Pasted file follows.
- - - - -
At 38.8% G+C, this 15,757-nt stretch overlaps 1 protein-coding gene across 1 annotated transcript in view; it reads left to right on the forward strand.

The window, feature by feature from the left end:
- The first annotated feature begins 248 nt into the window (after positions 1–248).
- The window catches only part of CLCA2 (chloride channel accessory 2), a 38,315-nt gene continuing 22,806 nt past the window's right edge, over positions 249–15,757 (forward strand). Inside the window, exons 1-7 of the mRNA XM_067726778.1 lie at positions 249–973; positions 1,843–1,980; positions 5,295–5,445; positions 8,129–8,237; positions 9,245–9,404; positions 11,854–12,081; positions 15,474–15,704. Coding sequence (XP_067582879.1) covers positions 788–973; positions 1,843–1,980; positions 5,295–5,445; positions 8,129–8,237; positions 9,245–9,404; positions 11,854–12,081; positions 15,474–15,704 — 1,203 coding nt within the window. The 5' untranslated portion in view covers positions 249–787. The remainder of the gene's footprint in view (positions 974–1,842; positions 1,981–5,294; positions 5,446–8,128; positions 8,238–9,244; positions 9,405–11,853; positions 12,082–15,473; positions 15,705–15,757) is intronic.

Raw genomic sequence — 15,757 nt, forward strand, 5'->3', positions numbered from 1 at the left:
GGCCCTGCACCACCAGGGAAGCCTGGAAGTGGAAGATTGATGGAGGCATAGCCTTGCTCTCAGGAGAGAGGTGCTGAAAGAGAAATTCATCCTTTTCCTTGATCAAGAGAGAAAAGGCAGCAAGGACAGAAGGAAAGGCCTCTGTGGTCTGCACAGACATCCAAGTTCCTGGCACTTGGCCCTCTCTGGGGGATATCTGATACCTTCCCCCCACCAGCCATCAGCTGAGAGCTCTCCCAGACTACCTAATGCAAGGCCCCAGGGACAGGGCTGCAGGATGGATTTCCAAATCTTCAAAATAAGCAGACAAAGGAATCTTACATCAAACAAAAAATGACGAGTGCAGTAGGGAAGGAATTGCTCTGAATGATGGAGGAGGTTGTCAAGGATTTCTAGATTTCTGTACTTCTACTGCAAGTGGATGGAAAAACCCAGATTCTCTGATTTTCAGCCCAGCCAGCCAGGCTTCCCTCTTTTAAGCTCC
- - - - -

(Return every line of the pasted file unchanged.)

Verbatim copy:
At 38.8% G+C, this 15,757-nt stretch overlaps 1 protein-coding gene across 1 annotated transcript in view; it reads left to right on the forward strand.

The window, feature by feature from the left end:
- The first annotated feature begins 248 nt into the window (after positions 1–248).
- The window catches only part of CLCA2 (chloride channel accessory 2), a 38,315-nt gene continuing 22,806 nt past the window's right edge, over positions 249–15,757 (forward strand). Inside the window, exons 1-7 of the mRNA XM_067726778.1 lie at positions 249–973; positions 1,843–1,980; positions 5,295–5,445; positions 8,129–8,237; positions 9,245–9,404; positions 11,854–12,081; positions 15,474–15,704. Coding sequence (XP_067582879.1) covers positions 788–973; positions 1,843–1,980; positions 5,295–5,445; positions 8,129–8,237; positions 9,245–9,404; positions 11,854–12,081; positions 15,474–15,704 — 1,203 coding nt within the window. The 5' untranslated portion in view covers positions 249–787. The remainder of the gene's footprint in view (positions 974–1,842; positions 1,981–5,294; positions 5,446–8,128; positions 8,238–9,244; positions 9,405–11,853; positions 12,082–15,473; positions 15,705–15,757) is intronic.

Raw genomic sequence — 15,757 nt, forward strand, 5'->3', positions numbered from 1 at the left:
GGCCCTGCACCACCAGGGAAGCCTGGAAGTGGAAGATTGATGGAGGCATAGCCTTGCTCTCAGGAGAGAGGTGCTGAAAGAGAAATTCATCCTTTTCCTTGATCAAGAGAGAAAAGGCAGCAAGGACAGAAGGAAAGGCCTCTGTGGTCTGCACAGACATCCAAGTTCCTGGCACTTGGCCCTCTCTGGGGGATATCTGATACCTTCCCCCCACCAGCCATCAGCTGAGAGCTCTCCCAGACTACCTAATGCAAGGCCCCAGGGACAGGGCTGCAGGATGGATTTCCAAATCTTCAAAATAAGCAGACAAAGGAATCTTACATCAAACAAAAAATGACGAGTGCAGTAGGGAAGGAATTGCTCTGAATGATGGAGGAGGTTGTCAAGGATTTCTAGATTTCTGTACTTCTACTGCAAGTGGATGGAAAAACCCAGATTCTCTGATTTTCAGCCCAGCCAGCCAGGCTTCCCTCTTTTAAGCTCC